Legio XXI Rapax
Bust of Octavian/Augustus as high priest. Museo Nacional de Arte Romano, Mérida. Legio XXI Rapax: one of the Roman legions. The name means 'predator'.
This legion was probably founded after 31 BCE by the emperor Augustus, who may have integrated older units into this new legion and added new recruits from northern Italy.
Its first assignment may have been in Hispania Tarraconensis, where it took part in Augustus' campaigns against the Cantabrians, which lasted from 25-13 BCE. However, the legion's stay in Hispania is nothing but a hypothesis. We have more certainty about its stay in Raetia, which was annexed in 15 by Augustus' son-in-law Tiberius (the future emperor). Its base was probably at Regina Castra, modern Regensburg.
Inscription from Philippi
In 6 CE, Tiberius was to lead at least eight legions (VIII Augusta from Pannonia, XV Apollinaris and XX Valeria Victrix from Illyricum, XXI Rapax from Raetia, XIII Gemina, XIV Gemina and XVI Gallica from Germania Superior and an unknown unit) against king Maroboduus of the Marcomanni in Czechia. At the same time, I Germanica, V Alaudae, XVII, XVIII and XIX were to move against Maroboduus along the Elbe. It was to be the most grandiose operation that was ever conducted by a Roman army, but a rebellion in Pannonia obstructed its execution. XXIRapax was involved in its suppression.
After the disaster of Varus in the Teutoburg Forest (September 9 CE), where the legions XVII, XVIII and XIX were destroyed, the legion was redeployed in the province of Germania Inferior. It shared its base at Xanten with V Alaudae, keeping an eye on the nearby tribes of the Cugerni and Batavians, and guarding the confluence of the Rhine and Lippe. Both units took part in the Germanic campaigns of Germanicus in the first years of the reign of Tiberius (14-16; described here).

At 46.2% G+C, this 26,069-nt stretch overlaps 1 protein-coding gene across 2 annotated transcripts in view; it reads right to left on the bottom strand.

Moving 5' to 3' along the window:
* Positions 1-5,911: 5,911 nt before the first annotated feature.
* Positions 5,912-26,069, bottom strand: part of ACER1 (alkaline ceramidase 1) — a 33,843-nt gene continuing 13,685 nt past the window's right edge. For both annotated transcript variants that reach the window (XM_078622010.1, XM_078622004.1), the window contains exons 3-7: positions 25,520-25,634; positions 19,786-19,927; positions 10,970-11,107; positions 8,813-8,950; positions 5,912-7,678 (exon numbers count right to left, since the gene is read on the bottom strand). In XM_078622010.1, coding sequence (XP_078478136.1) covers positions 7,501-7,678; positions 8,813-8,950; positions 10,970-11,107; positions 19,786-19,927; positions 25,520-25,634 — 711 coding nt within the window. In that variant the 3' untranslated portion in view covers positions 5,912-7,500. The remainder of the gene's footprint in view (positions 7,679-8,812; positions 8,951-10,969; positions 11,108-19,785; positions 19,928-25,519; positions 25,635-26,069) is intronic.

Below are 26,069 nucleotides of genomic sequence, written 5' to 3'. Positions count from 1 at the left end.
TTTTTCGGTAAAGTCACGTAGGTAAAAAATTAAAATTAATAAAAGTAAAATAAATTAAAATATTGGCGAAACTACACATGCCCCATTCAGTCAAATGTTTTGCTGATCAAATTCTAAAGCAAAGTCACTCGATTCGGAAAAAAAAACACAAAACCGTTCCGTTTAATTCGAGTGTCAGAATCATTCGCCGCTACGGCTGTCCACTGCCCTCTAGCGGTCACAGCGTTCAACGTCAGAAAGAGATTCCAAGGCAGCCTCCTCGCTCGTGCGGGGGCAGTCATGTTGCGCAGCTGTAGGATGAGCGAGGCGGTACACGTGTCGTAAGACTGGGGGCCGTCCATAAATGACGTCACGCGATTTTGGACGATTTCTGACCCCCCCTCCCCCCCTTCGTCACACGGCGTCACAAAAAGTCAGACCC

Vitellius (Museo nazionale della civiltà romana, Roma; ©**)
In 21, a mixed subunit of XXI Rapax and XX Valeria Victrix, commanded by an officer from I Germanica, was sent out to suppress the rebellion of the Turoni in Gaul, who had revolted against the heavy Roman taxation under a nobleman named Julius Sacrovir and Julius Florus. Almost twenty years later, the Twenty-first was employed during the Germanic war of Caligula. The details, however, are not fully understood.
After Claudius' invasion of Britain in 43, XXI Rapax was redeployed in Germania Superior, which was now undergarrisoned. After a possible (but not proved) brief stay at Strasbourg, our unit was transferred to Vindonissa (modern Windisch in Switzerland), where it succeeded XIII Gemina. Here, it defended the passes across the Alps against a possible Germanic invasion of Italy.
In 47, the soldiers rebuilt the fortress, which had been constructed out of wood, from natural stone and bricks. At Ruperswyl, they built kilns, where tiles and pottery were produced - not only for Windisch, but also for other military settlements in this area.